Many small towns have native sons or daughters who hit the big time after they got the itch and left.
But there is only one that can claim to have given humanity perhaps the most towering creative genius who ever lived.
Welcome to Vinci. Birthplace of Leonardo, as in the one and only Leonardo da Vinci — painter, sculptor, architect, musician, engineer, inventor, scientist, military strategist, botanist, anatomist and doodler.
No one else from Vinci ever became famous, but then again, how many world-class geniuses can a town of 14,000 handle?
Museum hits the big time
This sleepy Tuscan hill town just north of Florence is celebrating da Vinci with a expansion of its Leonardiano Museum.
But you won’t see the Mona Lisa here, not even a copy.
The museum is heaven on earth not just for thinkers but for tinkerers, a shrine to the first high priest of do-it-yourself.
It is home to gadgets of greatness that the Renaissance master, who lived from 1452 to 1519, designed in his sketchbooks but were not or could not be constructed for centuries.
And the main attraction these days is Leonardo’s automobile. That’s right, an automobile. It’s concept is believed to be history’s first for a self-propelled vehicle.
Leonardo drew the vehicle in about 1478, 431 years before Henry Ford’s Model T rolled off the assembly line in a place called Detroit on a continent that Columbus had yet to discover.
“As Leonardo became older, he dedicated more time to mechanical sketches and doodles than to art,” Romano Nanni, the museum’s director, said matter of factly.
Doodles of brilliance
Given his daily proximity to genius, Nanni can be forgiven his understatement.
Leonardo also “doodled” a helicopter, a submarine, a tank, a robot, a parachute, a suspension bridge, a mechanical calculator and many other inventions that did not see the light of day until centuries later.
On a recent sweltering day, Nanni, along with Vinci’s mayor Dario Parrini and a host of workers, were scrambling to get the new pavilion ready for its opening night.
The car, unveiled earlier this year in Florence, is the star.
It looks like a cross between a Western wagon with no cover, the innards of a giant wristwatch and a cannon cart — with a dash of a lunar rover module thrown in.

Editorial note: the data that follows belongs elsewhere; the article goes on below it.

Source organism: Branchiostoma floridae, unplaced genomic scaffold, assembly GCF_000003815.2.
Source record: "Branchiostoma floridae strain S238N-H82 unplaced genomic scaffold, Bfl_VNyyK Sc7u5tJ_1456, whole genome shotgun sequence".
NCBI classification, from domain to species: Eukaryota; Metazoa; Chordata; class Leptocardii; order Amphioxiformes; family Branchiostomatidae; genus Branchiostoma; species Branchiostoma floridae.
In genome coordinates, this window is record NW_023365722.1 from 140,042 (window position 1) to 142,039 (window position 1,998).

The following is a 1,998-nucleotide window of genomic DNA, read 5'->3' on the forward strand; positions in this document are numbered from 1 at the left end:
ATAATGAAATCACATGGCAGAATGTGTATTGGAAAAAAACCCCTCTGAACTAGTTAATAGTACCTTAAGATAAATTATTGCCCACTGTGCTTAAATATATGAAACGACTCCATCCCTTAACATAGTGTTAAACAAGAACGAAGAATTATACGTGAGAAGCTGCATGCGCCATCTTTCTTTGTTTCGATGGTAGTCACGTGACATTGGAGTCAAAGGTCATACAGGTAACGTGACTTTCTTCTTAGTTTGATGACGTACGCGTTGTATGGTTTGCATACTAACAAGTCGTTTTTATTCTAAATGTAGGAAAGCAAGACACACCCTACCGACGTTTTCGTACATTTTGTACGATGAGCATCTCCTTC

You would have a hard time imagining some Renaissance-era Marcello Mastroianni trying to impress a Tuscan beauty on the streets of 15th-century Florence with it.
But historians suspect that Leonardo did design it to impress someone important.
“We think Leonardo probably designed it to move according to a pre-set course at a royal court, perhaps to cause a sensation for a visiting king from outside Italy,” Nanni said.
Girolamo Calvi, an Italian academic and trailblazer in modern Da Vinci studies, discovered the drawings of the vehicle in 1905 on page 812 R of the Codex Atlanticus.
How was it propelled?
For decades, scholars and engineers theorized about how the car might work and built several models. But each begged the question of what propelled it.
Earlier models that were based on assumptions that it was propelled by leaf springs only fueled more frustration. The leaf springs turned out to be part of the steering system.
It was not until about 1975 that Italian Professor Carlo Pedretti deduced that sketches of coiled springs in other parts of the codex may have been intended for the automobile.
He determined that da Vinci planned to put the springs in two closed wooden drums underneath the surface of the automobile. When wound, the springs transmitted energy to the wheels via a complex series of wooden gears and steel plates.
He teamed up with American robotics expert Mark Rosheim to create the model, built by a team headed by Paolo Galluzzi at Florence’s Institute and Museum of History and Science.
But wait ... there's more
The museum is a fitting garage for the wheels of the man who painted for popes in his spare time, but it holds much more that can get today’s mechanical dreamers cranked up with inspiration.
Its new extension also includes a machine called the “goldbeater,” which da Vinci designed to make gold leaf or thread for brocades or to decorate ornate picture frames.
A bar of gold about 4 inches (10 centimeters) high and 13 inches (32 centimeters) long is placed under a protective sheath of leather while a heavy iron weight controlled by gears pounds it rhythmically from left to right. The basic concept is still used in machines today.
“Because the drawing of the ’goldbeater’ appears often in the codex, we suspect that Florentine jewelers may have commissioned Leonardo to dream up a machine to make their work easier,” said Rosi Fontana, a spokeswoman for the museum.
“Those were economic boom times in the Florence area and everyone seemed to want a brocade or gold leaf, just like when in the 1950s everyone wanted a refrigerator,” she said.
Da Vinci did not foresee the refrigerator. But he did tinker with the concept of solar energy to heat water with mirrors. It is another of his doodles.